Widening of Chicago's gun offender registry law raising civil rights issues

Anyone who commits a violent crime with a firearm in Chicago could end up on the gun offender registry

March 8, 2013

Judith Ruiz-Branch

Flickr/Gregory Wild-Smith

Proposed changes to Chicago’s gun offender registry law have raised some civil liberty issues.

The proposal widens the current law to include anyone who commits a violent crime with a firearm.

Supporters, like Alderman Ed Burke (14th), say that widening the net will help police and parents keep better tabs on gun offenders in their communities.

That’s because new gun offenders under the revised law will be added to an online pool of current gun offenders that is accessible to the public.

Alderman Emma Mitts is on the public safety committee that passed the ordinance.

She wasn’t included in the unanimous voice vote because she left the meeting early. Mitts said this would be a good tool for police, but worried about its impact on citizens.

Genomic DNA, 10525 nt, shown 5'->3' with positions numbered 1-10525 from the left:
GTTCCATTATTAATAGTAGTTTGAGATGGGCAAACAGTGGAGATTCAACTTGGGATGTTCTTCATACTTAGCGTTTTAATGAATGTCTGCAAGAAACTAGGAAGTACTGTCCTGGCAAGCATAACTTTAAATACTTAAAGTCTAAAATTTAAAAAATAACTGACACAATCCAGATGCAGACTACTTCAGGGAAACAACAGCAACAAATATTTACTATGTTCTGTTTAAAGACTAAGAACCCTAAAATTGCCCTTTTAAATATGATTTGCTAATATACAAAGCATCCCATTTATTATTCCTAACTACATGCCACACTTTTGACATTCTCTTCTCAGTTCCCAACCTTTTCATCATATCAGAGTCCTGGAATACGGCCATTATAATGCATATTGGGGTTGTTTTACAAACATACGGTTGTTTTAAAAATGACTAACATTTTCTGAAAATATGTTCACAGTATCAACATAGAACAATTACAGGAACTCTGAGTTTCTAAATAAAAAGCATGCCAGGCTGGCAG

“I’m sure it would not be good for people of my color,” she said. “It’s just another tool that’s going to be used against them, especially minors.”

Similar to Chicago’s sex offender registry, Chicago residents can search for gun offenders in their neighborhoods by putting their address into a search box on the police department's website.

Search results include a photo of the offender,  details of their conviction and other information.

Matthew Robison is a civil rights lawyer with Barrido and Robison LLC in Chicago.

He said even though offenders will only be on the gun offender registry list for four years, it could have a lasting impact on people's reputations.

“What is placed on the Internet can’t be undone,” he said. “So the question is not as much should we be ostracizing or dehumanizing these people, although that’s a question in it of itself, so much as who it is that we’re going to subject to this.”

Robison said it’s important that there’s a balance between the right of the public to have this information about gun offenders versus the right of gun offenders to live a private life.

“I think what legislators all over the country [need to] figure out where that balance lies,” he said. 

The revised ordinance will be up for a vote at next week’s city council meeting.